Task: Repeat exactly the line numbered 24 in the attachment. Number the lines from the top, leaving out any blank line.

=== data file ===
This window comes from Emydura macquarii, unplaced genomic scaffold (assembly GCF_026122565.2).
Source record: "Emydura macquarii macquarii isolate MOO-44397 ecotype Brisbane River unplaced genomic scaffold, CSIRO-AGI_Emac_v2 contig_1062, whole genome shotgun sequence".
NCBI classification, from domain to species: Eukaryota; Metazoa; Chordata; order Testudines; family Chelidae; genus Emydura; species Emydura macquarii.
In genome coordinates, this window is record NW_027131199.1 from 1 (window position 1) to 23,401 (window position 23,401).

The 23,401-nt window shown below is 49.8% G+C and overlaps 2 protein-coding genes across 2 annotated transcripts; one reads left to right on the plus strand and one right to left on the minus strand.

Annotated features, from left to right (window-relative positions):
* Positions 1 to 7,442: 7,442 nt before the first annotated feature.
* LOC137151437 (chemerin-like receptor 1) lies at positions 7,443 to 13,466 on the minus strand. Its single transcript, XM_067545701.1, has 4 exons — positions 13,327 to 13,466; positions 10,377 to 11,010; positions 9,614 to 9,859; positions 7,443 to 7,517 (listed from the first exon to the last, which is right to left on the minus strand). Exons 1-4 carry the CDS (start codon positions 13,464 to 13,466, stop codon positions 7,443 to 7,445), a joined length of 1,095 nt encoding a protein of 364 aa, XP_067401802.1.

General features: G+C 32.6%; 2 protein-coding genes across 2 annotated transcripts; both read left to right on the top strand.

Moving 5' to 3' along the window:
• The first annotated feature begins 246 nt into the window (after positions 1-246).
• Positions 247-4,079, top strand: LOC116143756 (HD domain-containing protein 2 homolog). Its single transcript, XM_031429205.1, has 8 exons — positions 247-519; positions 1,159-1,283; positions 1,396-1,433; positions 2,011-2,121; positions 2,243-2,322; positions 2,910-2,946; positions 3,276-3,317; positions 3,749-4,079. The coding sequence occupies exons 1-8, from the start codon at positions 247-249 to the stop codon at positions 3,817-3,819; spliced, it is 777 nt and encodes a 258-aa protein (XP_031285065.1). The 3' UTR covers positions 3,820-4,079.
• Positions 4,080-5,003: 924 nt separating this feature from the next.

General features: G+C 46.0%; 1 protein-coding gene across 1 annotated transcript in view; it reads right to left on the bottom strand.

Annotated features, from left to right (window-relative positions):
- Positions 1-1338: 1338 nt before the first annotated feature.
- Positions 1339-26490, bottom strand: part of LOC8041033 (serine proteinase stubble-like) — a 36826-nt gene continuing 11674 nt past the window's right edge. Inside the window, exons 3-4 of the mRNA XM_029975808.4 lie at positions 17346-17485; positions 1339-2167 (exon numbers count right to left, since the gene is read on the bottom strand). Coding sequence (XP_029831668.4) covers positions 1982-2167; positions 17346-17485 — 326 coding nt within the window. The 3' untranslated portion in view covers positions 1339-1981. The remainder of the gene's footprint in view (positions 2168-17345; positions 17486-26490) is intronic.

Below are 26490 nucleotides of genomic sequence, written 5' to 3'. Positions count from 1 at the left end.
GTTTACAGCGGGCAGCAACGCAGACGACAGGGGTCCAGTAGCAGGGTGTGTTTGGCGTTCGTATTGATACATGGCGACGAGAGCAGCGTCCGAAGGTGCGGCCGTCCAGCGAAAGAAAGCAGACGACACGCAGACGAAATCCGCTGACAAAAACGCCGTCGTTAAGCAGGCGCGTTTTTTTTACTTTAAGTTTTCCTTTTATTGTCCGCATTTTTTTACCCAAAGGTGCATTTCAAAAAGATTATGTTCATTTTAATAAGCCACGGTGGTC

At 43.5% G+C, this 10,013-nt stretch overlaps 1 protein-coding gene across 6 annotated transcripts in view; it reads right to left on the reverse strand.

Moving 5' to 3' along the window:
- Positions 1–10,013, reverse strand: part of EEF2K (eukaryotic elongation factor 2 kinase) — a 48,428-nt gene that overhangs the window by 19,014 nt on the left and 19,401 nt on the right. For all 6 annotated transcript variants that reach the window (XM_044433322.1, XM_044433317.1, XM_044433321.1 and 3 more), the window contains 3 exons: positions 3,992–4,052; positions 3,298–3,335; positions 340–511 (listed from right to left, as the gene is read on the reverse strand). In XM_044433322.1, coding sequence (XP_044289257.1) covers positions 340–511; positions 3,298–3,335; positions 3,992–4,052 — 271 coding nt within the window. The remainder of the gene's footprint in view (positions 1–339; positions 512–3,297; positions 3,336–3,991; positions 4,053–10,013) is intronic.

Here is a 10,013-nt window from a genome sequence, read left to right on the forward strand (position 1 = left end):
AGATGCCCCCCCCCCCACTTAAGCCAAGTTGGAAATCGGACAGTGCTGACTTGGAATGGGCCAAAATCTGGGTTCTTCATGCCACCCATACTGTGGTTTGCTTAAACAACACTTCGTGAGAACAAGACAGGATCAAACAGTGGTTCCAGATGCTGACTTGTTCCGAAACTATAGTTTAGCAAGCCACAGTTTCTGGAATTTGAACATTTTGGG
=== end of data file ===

AGATGCCCCCCCCCCCACTTAAGCCAAGTTGGAAATCGGACAGTGCTGACTTGGAATGGGCCAAAATCTGGGTTCTTCATGCCACCCATACTGTGGTTTGCTTAAACAACACTTCGTGAGAACAAGACAGGATCAAACAGTGGTTCCAGATGCTGACTTGTTCCGAAACTATAGTTTAGCAAGCCACAGTTTCTGGAATTTGAACATTTTGGG